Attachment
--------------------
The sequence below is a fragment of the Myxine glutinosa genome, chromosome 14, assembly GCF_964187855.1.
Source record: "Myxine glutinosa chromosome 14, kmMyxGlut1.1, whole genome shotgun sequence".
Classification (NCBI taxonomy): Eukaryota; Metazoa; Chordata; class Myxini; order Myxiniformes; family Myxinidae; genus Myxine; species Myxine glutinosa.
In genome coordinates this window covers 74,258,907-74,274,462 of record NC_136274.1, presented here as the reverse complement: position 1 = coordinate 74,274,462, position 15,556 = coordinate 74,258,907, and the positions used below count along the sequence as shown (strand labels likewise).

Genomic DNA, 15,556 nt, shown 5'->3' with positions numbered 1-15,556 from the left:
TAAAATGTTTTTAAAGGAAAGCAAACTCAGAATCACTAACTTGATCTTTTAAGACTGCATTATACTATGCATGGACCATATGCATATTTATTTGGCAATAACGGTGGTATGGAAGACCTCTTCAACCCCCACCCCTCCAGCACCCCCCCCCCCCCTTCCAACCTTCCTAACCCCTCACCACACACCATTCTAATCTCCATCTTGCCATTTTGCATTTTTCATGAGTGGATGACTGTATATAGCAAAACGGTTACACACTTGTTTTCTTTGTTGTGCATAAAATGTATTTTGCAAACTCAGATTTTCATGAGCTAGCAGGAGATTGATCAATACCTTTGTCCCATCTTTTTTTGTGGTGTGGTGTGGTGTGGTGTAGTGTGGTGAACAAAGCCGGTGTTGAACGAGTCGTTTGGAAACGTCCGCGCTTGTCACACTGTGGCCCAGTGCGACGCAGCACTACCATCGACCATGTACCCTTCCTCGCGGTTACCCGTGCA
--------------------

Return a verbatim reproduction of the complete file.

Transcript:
The sequence below is a fragment of the Myxine glutinosa genome, chromosome 14, assembly GCF_964187855.1.
Source record: "Myxine glutinosa chromosome 14, kmMyxGlut1.1, whole genome shotgun sequence".
Classification (NCBI taxonomy): Eukaryota; Metazoa; Chordata; class Myxini; order Myxiniformes; family Myxinidae; genus Myxine; species Myxine glutinosa.
In genome coordinates this window covers 74,258,907-74,274,462 of record NC_136274.1, presented here as the reverse complement: position 1 = coordinate 74,274,462, position 15,556 = coordinate 74,258,907, and the positions used below count along the sequence as shown (strand labels likewise).

Genomic DNA, 15,556 nt, shown 5'->3' with positions numbered 1-15,556 from the left:
TAAAATGTTTTTAAAGGAAAGCAAACTCAGAATCACTAACTTGATCTTTTAAGACTGCATTATACTATGCATGGACCATATGCATATTTATTTGGCAATAACGGTGGTATGGAAGACCTCTTCAACCCCCACCCCTCCAGCACCCCCCCCCCCCCTTCCAACCTTCCTAACCCCTCACCACACACCATTCTAATCTCCATCTTGCCATTTTGCATTTTTCATGAGTGGATGACTGTATATAGCAAAACGGTTACACACTTGTTTTCTTTGTTGTGCATAAAATGTATTTTGCAAACTCAGATTTTCATGAGCTAGCAGGAGATTGATCAATACCTTTGTCCCATCTTTTTTTGTGGTGTGGTGTGGTGTGGTGTAGTGTGGTGAACAAAGCCGGTGTTGAACGAGTCGTTTGGAAACGTCCGCGCTTGTCACACTGTGGCCCAGTGCGACGCAGCACTACCATCGACCATGTACCCTTCCTCGCGGTTACCCGTGCA